Warns shippers' demands during RFSR facilitation process for intrusive regulation would stifle service innovation, damage Canada's rail system
MONTREAL, June 22, 2012 — Claude Mongeau, president and chief executive of CN (TSX: CNR) (NYSE:CNI), today commended the federal government's Rail Freight Services Review (RFSR), saying the process provided the impetus for CN and the rail industry to re-engage with customers to improve service from one end of the supply chain to the other.
Mongeau said: “CN has achieved significant improvements in customer service in the past three years and has initiated – and continues to embrace -- supply chain collaboration agreements and service-level agreements with a wide array of stakeholders and customers, both large and small. These agreements already cover a significant proportion of its revenue base, in forest products, grain, metals, coal and intermodal traffic. The launch of the RFSR process was a large factor in CN stepping up its game.”
CN also actively supported the facilitation process directed by James Dinning to produce a template for service-level agreements and enhanced commercial dispute resolution mechanisms.
However, shipper representatives, or the associations they represent, chose to advocate a regulatory agenda rather than work within the commercial approached encouraged by Mr. Dinning to reach for the next level in supply chain collaboration and service agreements. They continually demanded new intrusive, regulatory intervention.
Mongeau asked the federal government, now that the facilitation process is complete, to carefully weigh the future regulatory environment for Canada's rail industry.
“Shippers' demands for greater government intervention in rail service are clearly misguided. This regulatory stance represents a missed opportunity to take supply chain collaboration to the next level.
“Make no mistake – the intrusive, regulatory-based approach to service demanded by shippers would be unprecedented in a market-based economy. Indeed, such an approach would send mixed signals to customers and suppliers around the world about the government's approach to commercial markets for rail transportation in Canada.
“CN strongly urges the federal government to favor commercial solutions to rail services issues. Canadian railways are widely known internationally for their efficiency and reliability – which is a key asset for a trading nation like Canada. The nation should not put such an asset at risk through additional burdensome and unnecessary rail regulation.”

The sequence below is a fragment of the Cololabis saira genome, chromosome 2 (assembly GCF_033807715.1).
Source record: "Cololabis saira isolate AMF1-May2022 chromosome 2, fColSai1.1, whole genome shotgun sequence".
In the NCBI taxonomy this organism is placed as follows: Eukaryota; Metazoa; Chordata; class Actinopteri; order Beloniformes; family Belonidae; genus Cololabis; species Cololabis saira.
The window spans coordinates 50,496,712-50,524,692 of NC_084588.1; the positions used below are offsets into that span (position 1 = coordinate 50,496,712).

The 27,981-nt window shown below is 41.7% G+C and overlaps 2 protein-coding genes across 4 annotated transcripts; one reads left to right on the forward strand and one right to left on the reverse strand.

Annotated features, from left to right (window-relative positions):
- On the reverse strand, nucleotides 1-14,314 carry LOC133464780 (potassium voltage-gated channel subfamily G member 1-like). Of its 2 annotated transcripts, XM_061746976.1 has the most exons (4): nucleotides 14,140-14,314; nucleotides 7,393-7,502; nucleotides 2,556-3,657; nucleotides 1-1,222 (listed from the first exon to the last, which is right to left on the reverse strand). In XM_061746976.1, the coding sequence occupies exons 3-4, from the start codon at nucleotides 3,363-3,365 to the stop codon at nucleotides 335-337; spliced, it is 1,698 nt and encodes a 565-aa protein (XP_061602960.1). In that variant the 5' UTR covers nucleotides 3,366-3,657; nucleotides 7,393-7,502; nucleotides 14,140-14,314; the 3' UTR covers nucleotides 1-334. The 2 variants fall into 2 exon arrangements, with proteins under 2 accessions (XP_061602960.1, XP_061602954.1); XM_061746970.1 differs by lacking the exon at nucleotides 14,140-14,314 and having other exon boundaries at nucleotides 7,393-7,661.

CN response to RFSR facilitator's recommendations
CN welcomes the key recommendations of the RSFR facilitator, James Dinning, principally his call for Canadian railways and their customers to embrace the Service Agreement Template as a guide to facilitate service-level agreement negotiations. Mr. Dinning also recommended that the railways publicize their commercial dispute resolution (CDR) policies. CN has a CDR process available on its website, and invites its customers to use the process to resolve disputes.
The objective of the facilitation process was to develop commercial measures to enhance the effectiveness, efficiency and reliability of the rail freight supply chain. During the facilitation process, however, shipper groups demanded, among other intrusive tools, that Ottawa:
- Legislate service parameters and outcomes;
- Give individual shippers effective veto power over service standards and to enforce service standards through financial penalties on railways, and
- Require the imposition of third-party service-level agreements if a railway and customers cannot agree on the terms of a service agreement.
Mongeau said: “The shippers' regulatory stance, would if legislated, deter railways' willingness to innovate and to work collaboratively with customers to develop more ambitious service standards. It would chill the current service improvement momentum and would damage the supply chains that CN serves in the Canadian economy.”
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CN – Canadian National Railway Company and its operating railway subsidiaries – spans Canada and mid-America, from the Atlantic and Pacific oceans to the Gulf of Mexico, serving the ports of Vancouver, Prince Rupert, B.C., Montreal, Halifax, New Orleans, and Mobile, Ala., and the key metropolitan areas of Toronto, Buffalo, Chicago, Detroit, Duluth, Minn./Superior, Wis., Green Bay, Wis., Minneapolis/St. Paul, Memphis, and Jackson, Miss., with connections to all points in North America.